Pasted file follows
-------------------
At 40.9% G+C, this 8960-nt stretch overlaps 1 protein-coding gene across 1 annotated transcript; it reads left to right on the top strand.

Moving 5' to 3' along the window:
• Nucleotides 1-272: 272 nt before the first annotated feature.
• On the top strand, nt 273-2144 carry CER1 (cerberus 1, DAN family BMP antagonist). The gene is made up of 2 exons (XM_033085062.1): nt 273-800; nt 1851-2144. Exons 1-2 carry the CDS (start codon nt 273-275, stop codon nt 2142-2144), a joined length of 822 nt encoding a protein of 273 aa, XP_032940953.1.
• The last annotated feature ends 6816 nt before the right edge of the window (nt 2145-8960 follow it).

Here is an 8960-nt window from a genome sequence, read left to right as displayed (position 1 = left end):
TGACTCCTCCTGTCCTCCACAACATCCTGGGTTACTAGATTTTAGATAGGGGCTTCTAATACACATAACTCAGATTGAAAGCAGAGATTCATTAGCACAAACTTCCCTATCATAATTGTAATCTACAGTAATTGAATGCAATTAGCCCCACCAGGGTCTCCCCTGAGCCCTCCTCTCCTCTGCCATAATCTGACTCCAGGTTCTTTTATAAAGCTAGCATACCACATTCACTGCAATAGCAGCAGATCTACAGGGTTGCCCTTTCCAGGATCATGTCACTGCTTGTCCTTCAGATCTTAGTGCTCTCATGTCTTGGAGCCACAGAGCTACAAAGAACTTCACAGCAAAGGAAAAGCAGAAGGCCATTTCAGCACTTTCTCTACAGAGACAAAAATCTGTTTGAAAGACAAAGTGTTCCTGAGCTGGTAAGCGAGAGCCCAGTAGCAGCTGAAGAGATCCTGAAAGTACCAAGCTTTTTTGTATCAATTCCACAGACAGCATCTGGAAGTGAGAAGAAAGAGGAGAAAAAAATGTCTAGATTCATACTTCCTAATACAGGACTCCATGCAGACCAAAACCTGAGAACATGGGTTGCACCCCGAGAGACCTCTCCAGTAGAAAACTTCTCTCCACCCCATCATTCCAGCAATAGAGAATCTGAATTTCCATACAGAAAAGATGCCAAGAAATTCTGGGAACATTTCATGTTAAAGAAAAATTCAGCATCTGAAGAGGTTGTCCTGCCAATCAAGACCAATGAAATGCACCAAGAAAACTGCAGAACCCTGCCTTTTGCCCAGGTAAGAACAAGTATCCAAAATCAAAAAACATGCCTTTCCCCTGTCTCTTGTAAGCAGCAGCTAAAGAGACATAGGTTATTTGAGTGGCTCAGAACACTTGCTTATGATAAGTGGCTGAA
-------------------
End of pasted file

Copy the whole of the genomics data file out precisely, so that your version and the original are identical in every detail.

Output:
At 40.9% G+C, this 8960-nt stretch overlaps 1 protein-coding gene across 1 annotated transcript; it reads left to right on the top strand.

Moving 5' to 3' along the window:
• Nucleotides 1-272: 272 nt before the first annotated feature.
• On the top strand, nt 273-2144 carry CER1 (cerberus 1, DAN family BMP antagonist). The gene is made up of 2 exons (XM_033085062.1): nt 273-800; nt 1851-2144. Exons 1-2 carry the CDS (start codon nt 273-275, stop codon nt 2142-2144), a joined length of 822 nt encoding a protein of 273 aa, XP_032940953.1.
• The last annotated feature ends 6816 nt before the right edge of the window (nt 2145-8960 follow it).

Here is an 8960-nt window from a genome sequence, read left to right as displayed (position 1 = left end):
TGACTCCTCCTGTCCTCCACAACATCCTGGGTTACTAGATTTTAGATAGGGGCTTCTAATACACATAACTCAGATTGAAAGCAGAGATTCATTAGCACAAACTTCCCTATCATAATTGTAATCTACAGTAATTGAATGCAATTAGCCCCACCAGGGTCTCCCCTGAGCCCTCCTCTCCTCTGCCATAATCTGACTCCAGGTTCTTTTATAAAGCTAGCATACCACATTCACTGCAATAGCAGCAGATCTACAGGGTTGCCCTTTCCAGGATCATGTCACTGCTTGTCCTTCAGATCTTAGTGCTCTCATGTCTTGGAGCCACAGAGCTACAAAGAACTTCACAGCAAAGGAAAAGCAGAAGGCCATTTCAGCACTTTCTCTACAGAGACAAAAATCTGTTTGAAAGACAAAGTGTTCCTGAGCTGGTAAGCGAGAGCCCAGTAGCAGCTGAAGAGATCCTGAAAGTACCAAGCTTTTTTGTATCAATTCCACAGACAGCATCTGGAAGTGAGAAGAAAGAGGAGAAAAAAATGTCTAGATTCATACTTCCTAATACAGGACTCCATGCAGACCAAAACCTGAGAACATGGGTTGCACCCCGAGAGACCTCTCCAGTAGAAAACTTCTCTCCACCCCATCATTCCAGCAATAGAGAATCTGAATTTCCATACAGAAAAGATGCCAAGAAATTCTGGGAACATTTCATGTTAAAGAAAAATTCAGCATCTGAAGAGGTTGTCCTGCCAATCAAGACCAATGAAATGCACCAAGAAAACTGCAGAACCCTGCCTTTTGCCCAGGTAAGAACAAGTATCCAAAATCAAAAAACATGCCTTTCCCCTGTCTCTTGTAAGCAGCAGCTAAAGAGACATAGGTTATTTGAGTGGCTCAGAACACTTGCTTATGATAAGTGGCTGAA